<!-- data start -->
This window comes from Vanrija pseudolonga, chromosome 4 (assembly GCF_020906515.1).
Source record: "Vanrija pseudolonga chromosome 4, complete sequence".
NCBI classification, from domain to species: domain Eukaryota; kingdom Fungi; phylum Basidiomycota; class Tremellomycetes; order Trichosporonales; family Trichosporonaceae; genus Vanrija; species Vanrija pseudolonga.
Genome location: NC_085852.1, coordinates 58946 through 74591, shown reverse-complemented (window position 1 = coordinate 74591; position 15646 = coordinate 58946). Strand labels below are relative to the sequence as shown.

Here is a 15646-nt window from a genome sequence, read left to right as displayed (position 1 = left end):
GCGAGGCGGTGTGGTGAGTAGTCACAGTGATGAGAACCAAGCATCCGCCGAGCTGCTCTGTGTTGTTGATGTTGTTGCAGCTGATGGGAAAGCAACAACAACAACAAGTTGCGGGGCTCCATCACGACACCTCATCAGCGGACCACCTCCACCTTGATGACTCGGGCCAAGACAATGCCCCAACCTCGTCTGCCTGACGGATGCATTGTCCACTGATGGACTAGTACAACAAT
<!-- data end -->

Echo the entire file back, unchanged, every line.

This window comes from Vanrija pseudolonga, chromosome 4 (assembly GCF_020906515.1).
Source record: "Vanrija pseudolonga chromosome 4, complete sequence".
NCBI classification, from domain to species: domain Eukaryota; kingdom Fungi; phylum Basidiomycota; class Tremellomycetes; order Trichosporonales; family Trichosporonaceae; genus Vanrija; species Vanrija pseudolonga.
Genome location: NC_085852.1, coordinates 58946 through 74591, shown reverse-complemented (window position 1 = coordinate 74591; position 15646 = coordinate 58946). Strand labels below are relative to the sequence as shown.

Here is a 15646-nt window from a genome sequence, read left to right as displayed (position 1 = left end):
GCGAGGCGGTGTGGTGAGTAGTCACAGTGATGAGAACCAAGCATCCGCCGAGCTGCTCTGTGTTGTTGATGTTGTTGCAGCTGATGGGAAAGCAACAACAACAACAAGTTGCGGGGCTCCATCACGACACCTCATCAGCGGACCACCTCCACCTTGATGACTCGGGCCAAGACAATGCCCCAACCTCGTCTGCCTGACGGATGCATTGTCCACTGATGGACTAGTACAACAAT